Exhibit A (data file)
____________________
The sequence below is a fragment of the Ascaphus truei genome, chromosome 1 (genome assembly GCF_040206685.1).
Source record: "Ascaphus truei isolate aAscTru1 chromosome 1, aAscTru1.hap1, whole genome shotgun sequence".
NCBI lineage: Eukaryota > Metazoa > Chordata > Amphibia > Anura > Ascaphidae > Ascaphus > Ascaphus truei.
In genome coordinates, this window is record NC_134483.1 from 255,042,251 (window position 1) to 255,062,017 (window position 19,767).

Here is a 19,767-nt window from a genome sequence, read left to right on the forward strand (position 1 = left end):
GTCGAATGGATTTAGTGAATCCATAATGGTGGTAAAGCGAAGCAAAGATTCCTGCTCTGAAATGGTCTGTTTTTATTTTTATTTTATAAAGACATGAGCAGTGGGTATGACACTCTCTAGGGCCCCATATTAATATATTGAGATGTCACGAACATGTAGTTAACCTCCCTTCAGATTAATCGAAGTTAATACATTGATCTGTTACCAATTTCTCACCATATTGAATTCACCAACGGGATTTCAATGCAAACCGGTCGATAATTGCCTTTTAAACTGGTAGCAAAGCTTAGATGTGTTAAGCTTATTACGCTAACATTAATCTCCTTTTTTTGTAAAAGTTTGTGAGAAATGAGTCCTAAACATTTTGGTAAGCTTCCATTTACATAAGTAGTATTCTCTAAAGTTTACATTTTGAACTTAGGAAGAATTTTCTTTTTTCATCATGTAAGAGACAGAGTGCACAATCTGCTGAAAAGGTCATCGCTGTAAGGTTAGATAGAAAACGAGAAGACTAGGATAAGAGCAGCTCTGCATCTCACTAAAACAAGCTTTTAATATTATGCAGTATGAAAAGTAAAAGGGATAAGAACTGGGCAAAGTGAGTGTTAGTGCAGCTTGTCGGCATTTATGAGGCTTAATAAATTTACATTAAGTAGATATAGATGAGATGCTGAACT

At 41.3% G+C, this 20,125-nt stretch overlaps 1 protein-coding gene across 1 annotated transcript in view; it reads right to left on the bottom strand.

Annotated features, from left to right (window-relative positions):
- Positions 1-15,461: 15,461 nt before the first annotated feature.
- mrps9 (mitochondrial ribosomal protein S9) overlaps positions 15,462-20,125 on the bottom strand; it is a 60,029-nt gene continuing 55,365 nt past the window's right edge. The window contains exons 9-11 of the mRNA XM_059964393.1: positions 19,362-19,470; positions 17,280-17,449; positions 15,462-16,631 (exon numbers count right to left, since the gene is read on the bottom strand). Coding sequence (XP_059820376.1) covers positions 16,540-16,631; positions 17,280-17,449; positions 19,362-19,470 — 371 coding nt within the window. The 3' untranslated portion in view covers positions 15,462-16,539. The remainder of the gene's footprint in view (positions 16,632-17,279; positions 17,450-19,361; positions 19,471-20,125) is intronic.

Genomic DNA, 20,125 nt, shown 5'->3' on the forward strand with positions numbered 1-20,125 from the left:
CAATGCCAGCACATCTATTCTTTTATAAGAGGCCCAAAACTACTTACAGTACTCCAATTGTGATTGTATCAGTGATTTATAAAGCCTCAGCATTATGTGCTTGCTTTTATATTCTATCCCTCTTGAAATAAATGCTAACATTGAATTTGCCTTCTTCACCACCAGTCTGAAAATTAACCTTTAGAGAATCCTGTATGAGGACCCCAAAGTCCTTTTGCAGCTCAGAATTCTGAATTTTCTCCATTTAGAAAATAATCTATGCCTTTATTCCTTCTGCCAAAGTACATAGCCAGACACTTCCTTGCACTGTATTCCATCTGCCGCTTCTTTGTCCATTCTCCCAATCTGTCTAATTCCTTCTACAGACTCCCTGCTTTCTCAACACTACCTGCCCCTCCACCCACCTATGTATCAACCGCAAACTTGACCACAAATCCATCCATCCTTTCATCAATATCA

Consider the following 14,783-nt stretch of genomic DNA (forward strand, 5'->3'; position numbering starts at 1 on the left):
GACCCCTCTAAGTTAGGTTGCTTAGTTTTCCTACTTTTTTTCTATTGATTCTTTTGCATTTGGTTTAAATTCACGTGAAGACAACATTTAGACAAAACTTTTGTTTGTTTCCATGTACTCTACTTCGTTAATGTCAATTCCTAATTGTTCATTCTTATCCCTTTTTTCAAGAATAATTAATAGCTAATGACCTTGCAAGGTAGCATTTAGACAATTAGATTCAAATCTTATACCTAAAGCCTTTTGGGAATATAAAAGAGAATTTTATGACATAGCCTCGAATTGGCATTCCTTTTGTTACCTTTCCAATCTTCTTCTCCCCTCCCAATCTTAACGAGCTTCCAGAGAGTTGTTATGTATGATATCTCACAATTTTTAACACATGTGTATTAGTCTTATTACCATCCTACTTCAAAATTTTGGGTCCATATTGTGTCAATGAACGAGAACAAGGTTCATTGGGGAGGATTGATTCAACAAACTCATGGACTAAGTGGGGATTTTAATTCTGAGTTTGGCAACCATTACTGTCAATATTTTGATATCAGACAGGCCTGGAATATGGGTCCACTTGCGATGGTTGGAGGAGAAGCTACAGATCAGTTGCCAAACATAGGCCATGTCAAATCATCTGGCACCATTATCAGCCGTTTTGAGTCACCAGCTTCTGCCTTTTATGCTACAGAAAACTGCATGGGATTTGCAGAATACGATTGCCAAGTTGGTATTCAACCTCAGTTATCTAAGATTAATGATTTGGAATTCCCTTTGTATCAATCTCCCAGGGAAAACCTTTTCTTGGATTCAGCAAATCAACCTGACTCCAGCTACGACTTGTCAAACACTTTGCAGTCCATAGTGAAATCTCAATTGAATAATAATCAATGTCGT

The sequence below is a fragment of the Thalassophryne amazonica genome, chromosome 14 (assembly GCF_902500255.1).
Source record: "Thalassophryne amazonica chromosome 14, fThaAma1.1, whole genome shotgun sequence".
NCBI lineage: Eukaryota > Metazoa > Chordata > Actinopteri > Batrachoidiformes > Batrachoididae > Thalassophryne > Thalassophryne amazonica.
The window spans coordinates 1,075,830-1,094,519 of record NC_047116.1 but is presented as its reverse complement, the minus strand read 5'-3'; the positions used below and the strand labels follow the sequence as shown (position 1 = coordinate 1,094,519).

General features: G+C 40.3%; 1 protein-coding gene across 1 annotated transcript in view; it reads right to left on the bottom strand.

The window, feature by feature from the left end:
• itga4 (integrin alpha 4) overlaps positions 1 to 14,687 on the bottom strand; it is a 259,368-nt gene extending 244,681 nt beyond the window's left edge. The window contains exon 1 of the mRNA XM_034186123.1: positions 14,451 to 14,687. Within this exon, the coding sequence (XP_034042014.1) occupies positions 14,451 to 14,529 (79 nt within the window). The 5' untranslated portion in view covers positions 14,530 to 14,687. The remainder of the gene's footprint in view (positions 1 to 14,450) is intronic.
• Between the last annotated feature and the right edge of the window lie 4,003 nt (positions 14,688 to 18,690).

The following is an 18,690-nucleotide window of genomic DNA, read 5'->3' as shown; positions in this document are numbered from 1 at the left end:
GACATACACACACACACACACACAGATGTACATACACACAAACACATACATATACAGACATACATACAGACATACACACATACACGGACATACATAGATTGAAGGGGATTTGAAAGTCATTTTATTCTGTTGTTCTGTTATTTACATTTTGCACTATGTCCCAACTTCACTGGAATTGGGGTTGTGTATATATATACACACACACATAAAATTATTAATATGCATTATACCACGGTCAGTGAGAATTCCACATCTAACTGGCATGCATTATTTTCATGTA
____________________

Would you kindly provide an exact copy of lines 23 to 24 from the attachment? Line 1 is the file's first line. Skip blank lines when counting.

The following is an 18,690-nucleotide window of genomic DNA, read 5'->3' as shown; positions in this document are numbered from 1 at the left end:
GACATACACACACACACACACACAGATGTACATACACACAAACACATACATATACAGACATACATACAGACATACACACATACACGGACATACATAGATTGAAGGGGATTTGAAAGTCATTTTATTCTGTTGTTCTGTTATTTACATTTTGCACTATGTCCCAACTTCACTGGAATTGGGGTTGTGTATATATATACACACACACATAAAATTATTAATATGCATTATACCACGGTCAGTGAGAATTCCACATCTAACTGGCATGCATTATTTTCATGTA